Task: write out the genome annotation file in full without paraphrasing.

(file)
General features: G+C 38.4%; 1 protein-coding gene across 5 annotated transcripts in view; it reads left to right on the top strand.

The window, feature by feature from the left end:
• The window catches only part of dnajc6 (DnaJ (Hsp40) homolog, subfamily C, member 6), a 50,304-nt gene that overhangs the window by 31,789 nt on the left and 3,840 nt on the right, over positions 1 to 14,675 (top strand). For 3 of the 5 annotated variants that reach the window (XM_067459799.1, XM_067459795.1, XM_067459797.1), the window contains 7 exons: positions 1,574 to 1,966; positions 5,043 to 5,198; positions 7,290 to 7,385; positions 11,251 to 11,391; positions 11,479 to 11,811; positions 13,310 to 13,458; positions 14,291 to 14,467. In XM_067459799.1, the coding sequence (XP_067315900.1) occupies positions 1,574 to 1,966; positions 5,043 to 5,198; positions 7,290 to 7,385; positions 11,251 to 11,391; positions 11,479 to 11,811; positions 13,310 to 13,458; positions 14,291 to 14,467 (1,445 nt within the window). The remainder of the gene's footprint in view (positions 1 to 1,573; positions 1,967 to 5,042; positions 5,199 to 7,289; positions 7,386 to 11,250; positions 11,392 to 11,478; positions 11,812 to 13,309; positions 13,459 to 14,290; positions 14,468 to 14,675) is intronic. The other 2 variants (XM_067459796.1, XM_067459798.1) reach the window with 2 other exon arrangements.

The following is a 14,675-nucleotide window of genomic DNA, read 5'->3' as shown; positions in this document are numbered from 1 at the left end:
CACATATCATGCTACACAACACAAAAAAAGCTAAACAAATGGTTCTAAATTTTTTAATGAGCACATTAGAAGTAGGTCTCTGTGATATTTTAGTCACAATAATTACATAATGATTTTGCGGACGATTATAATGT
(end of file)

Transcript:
General features: G+C 38.4%; 1 protein-coding gene across 5 annotated transcripts in view; it reads left to right on the top strand.

The window, feature by feature from the left end:
• The window catches only part of dnajc6 (DnaJ (Hsp40) homolog, subfamily C, member 6), a 50,304-nt gene that overhangs the window by 31,789 nt on the left and 3,840 nt on the right, over positions 1 to 14,675 (top strand). For 3 of the 5 annotated variants that reach the window (XM_067459799.1, XM_067459795.1, XM_067459797.1), the window contains 7 exons: positions 1,574 to 1,966; positions 5,043 to 5,198; positions 7,290 to 7,385; positions 11,251 to 11,391; positions 11,479 to 11,811; positions 13,310 to 13,458; positions 14,291 to 14,467. In XM_067459799.1, the coding sequence (XP_067315900.1) occupies positions 1,574 to 1,966; positions 5,043 to 5,198; positions 7,290 to 7,385; positions 11,251 to 11,391; positions 11,479 to 11,811; positions 13,310 to 13,458; positions 14,291 to 14,467 (1,445 nt within the window). The remainder of the gene's footprint in view (positions 1 to 1,573; positions 1,967 to 5,042; positions 5,199 to 7,289; positions 7,386 to 11,250; positions 11,392 to 11,478; positions 11,812 to 13,309; positions 13,459 to 14,290; positions 14,468 to 14,675) is intronic. The other 2 variants (XM_067459796.1, XM_067459798.1) reach the window with 2 other exon arrangements.

The following is a 14,675-nucleotide window of genomic DNA, read 5'->3' as shown; positions in this document are numbered from 1 at the left end:
CACATATCATGCTACACAACACAAAAAAAGCTAAACAAATGGTTCTAAATTTTTTAATGAGCACATTAGAAGTAGGTCTCTGTGATATTTTAGTCACAATAATTACATAATGATTTTGCGGACGATTATAATGT